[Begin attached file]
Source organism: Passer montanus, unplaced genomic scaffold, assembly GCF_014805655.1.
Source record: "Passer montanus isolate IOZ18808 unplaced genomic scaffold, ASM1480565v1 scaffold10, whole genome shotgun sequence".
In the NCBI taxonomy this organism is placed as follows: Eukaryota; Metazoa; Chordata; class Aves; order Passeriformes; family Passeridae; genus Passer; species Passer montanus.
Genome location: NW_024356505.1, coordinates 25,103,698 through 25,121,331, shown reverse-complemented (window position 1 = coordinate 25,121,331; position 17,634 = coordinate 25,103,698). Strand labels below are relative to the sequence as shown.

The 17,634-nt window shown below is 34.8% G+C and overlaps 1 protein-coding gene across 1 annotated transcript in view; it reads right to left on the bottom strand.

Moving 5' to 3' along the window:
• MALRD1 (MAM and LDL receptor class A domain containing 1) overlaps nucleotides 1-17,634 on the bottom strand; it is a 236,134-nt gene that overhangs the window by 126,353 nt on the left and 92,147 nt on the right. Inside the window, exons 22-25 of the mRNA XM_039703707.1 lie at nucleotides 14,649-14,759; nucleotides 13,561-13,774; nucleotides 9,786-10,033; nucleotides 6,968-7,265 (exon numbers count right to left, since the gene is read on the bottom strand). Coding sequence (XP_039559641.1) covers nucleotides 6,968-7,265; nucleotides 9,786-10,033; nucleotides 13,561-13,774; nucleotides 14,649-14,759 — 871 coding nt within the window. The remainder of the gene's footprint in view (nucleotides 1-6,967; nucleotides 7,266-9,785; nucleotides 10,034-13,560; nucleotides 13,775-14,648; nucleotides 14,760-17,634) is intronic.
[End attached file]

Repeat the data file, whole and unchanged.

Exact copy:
Source organism: Passer montanus, unplaced genomic scaffold, assembly GCF_014805655.1.
Source record: "Passer montanus isolate IOZ18808 unplaced genomic scaffold, ASM1480565v1 scaffold10, whole genome shotgun sequence".
In the NCBI taxonomy this organism is placed as follows: Eukaryota; Metazoa; Chordata; class Aves; order Passeriformes; family Passeridae; genus Passer; species Passer montanus.
Genome location: NW_024356505.1, coordinates 25,103,698 through 25,121,331, shown reverse-complemented (window position 1 = coordinate 25,121,331; position 17,634 = coordinate 25,103,698). Strand labels below are relative to the sequence as shown.

The 17,634-nt window shown below is 34.8% G+C and overlaps 1 protein-coding gene across 1 annotated transcript in view; it reads right to left on the bottom strand.

Moving 5' to 3' along the window:
• MALRD1 (MAM and LDL receptor class A domain containing 1) overlaps nucleotides 1-17,634 on the bottom strand; it is a 236,134-nt gene that overhangs the window by 126,353 nt on the left and 92,147 nt on the right. Inside the window, exons 22-25 of the mRNA XM_039703707.1 lie at nucleotides 14,649-14,759; nucleotides 13,561-13,774; nucleotides 9,786-10,033; nucleotides 6,968-7,265 (exon numbers count right to left, since the gene is read on the bottom strand). Coding sequence (XP_039559641.1) covers nucleotides 6,968-7,265; nucleotides 9,786-10,033; nucleotides 13,561-13,774; nucleotides 14,649-14,759 — 871 coding nt within the window. The remainder of the gene's footprint in view (nucleotides 1-6,967; nucleotides 7,266-9,785; nucleotides 10,034-13,560; nucleotides 13,775-14,648; nucleotides 14,760-17,634) is intronic.